Scientists say they have found a way to pull carbon dioxide from the atmosphere and turn it into coal, after which it can be stored cheaply and safely underground. The findings, published in the journal Nature Communications, offer what the scientists say is a breakthrough tool for fighting climate change that is more affordable and stable than existing carbon capture technologies.
“While we can’t literally turn back time, turning carbon dioxide back into coal and burying it back in the ground is a bit like rewinding the emissions clock,” Torben Daeneke, a chemical engineer at the Royal Melbourne Institute of Technology (RMIT) and coauthor of the new study, said in a statement.
To date, most carbon capture and storage technologies have focused on compressing gaseous CO2 into a liquid form and pumping it into rock formations. But this technique is pricey without subsidies, requires a lot of energy, and there is always the risk that the liquid form could escape its underground storage sites. In recent years, researchers have experimented with solid metal catalysts, compounds that speed up chemical reactions, to turn CO2 into solid carbon, Science reported. But most of these reactions require temperatures above 600 degrees Celsius and use a lot of energy.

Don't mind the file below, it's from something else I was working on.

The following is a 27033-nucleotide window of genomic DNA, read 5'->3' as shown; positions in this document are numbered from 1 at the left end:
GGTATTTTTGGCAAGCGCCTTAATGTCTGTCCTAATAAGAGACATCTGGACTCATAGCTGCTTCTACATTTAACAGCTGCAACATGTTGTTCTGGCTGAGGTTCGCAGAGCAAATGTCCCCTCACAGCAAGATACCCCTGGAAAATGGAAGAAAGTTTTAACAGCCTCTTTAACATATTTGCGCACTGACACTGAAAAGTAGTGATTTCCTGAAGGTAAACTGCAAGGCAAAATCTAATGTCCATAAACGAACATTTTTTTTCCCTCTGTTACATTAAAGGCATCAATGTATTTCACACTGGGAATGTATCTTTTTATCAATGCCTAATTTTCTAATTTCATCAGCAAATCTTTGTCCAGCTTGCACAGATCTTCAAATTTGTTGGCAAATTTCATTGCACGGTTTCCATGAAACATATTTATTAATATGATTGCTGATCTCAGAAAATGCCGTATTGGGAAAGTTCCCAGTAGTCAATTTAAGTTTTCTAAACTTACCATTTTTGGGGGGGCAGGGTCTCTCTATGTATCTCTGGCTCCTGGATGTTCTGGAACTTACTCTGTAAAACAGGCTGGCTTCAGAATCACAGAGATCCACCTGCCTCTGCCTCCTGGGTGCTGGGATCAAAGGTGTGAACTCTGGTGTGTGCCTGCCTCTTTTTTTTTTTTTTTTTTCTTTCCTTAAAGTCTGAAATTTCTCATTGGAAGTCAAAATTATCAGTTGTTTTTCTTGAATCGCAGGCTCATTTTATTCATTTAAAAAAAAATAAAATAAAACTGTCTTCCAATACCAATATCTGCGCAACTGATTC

Chemists Dorna Esrafilzadeh and Daeneke of RMIT instead tried using a new class of catalysts from metal alloys. When they added CO2 and a small jolt of electricity to the mixture of liquid metal and electrolytes, the CO2 converted to a solid carbon. This was done at room temperature. As a bonus, the newly made carbon can also carry an electrical charge, “becoming a supercapacitor, so it could potentially be used as a component in future vehicles,” Esrafilzadeh said in a statement.